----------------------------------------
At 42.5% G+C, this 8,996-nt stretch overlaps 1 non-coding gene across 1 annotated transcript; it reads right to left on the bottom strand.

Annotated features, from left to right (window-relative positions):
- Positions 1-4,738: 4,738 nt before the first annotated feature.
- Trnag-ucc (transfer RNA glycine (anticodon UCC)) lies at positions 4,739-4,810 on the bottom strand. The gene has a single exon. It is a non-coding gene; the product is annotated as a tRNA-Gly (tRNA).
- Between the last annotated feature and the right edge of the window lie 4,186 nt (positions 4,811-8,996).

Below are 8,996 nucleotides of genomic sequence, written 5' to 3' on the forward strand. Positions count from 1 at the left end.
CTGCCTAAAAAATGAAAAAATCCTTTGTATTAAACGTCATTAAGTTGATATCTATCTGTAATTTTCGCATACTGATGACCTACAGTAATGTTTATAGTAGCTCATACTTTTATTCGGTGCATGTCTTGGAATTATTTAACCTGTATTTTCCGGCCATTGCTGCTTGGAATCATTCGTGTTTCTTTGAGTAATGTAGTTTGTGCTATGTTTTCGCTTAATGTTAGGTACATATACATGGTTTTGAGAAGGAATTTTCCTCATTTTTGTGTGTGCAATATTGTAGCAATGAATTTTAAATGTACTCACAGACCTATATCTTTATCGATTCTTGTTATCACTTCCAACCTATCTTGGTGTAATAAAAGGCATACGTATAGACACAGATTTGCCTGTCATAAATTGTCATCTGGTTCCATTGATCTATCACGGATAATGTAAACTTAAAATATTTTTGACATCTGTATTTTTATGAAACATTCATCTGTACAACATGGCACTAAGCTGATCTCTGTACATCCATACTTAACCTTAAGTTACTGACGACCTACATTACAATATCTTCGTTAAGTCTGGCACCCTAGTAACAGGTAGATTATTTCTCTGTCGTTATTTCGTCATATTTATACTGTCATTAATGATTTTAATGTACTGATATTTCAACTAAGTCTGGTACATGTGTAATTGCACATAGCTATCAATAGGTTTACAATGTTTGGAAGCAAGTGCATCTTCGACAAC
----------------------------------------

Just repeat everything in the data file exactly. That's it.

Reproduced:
At 42.5% G+C, this 8,996-nt stretch overlaps 1 non-coding gene across 1 annotated transcript; it reads right to left on the bottom strand.

Annotated features, from left to right (window-relative positions):
- Positions 1-4,738: 4,738 nt before the first annotated feature.
- Trnag-ucc (transfer RNA glycine (anticodon UCC)) lies at positions 4,739-4,810 on the bottom strand. The gene has a single exon. It is a non-coding gene; the product is annotated as a tRNA-Gly (tRNA).
- Between the last annotated feature and the right edge of the window lie 4,186 nt (positions 4,811-8,996).

Below are 8,996 nucleotides of genomic sequence, written 5' to 3' on the forward strand. Positions count from 1 at the left end.
CTGCCTAAAAAATGAAAAAATCCTTTGTATTAAACGTCATTAAGTTGATATCTATCTGTAATTTTCGCATACTGATGACCTACAGTAATGTTTATAGTAGCTCATACTTTTATTCGGTGCATGTCTTGGAATTATTTAACCTGTATTTTCCGGCCATTGCTGCTTGGAATCATTCGTGTTTCTTTGAGTAATGTAGTTTGTGCTATGTTTTCGCTTAATGTTAGGTACATATACATGGTTTTGAGAAGGAATTTTCCTCATTTTTGTGTGTGCAATATTGTAGCAATGAATTTTAAATGTACTCACAGACCTATATCTTTATCGATTCTTGTTATCACTTCCAACCTATCTTGGTGTAATAAAAGGCATACGTATAGACACAGATTTGCCTGTCATAAATTGTCATCTGGTTCCATTGATCTATCACGGATAATGTAAACTTAAAATATTTTTGACATCTGTATTTTTATGAAACATTCATCTGTACAACATGGCACTAAGCTGATCTCTGTACATCCATACTTAACCTTAAGTTACTGACGACCTACATTACAATATCTTCGTTAAGTCTGGCACCCTAGTAACAGGTAGATTATTTCTCTGTCGTTATTTCGTCATATTTATACTGTCATTAATGATTTTAATGTACTGATATTTCAACTAAGTCTGGTACATGTGTAATTGCACATAGCTATCAATAGGTTTACAATGTTTGGAAGCAAGTGCATCTTCGACAAC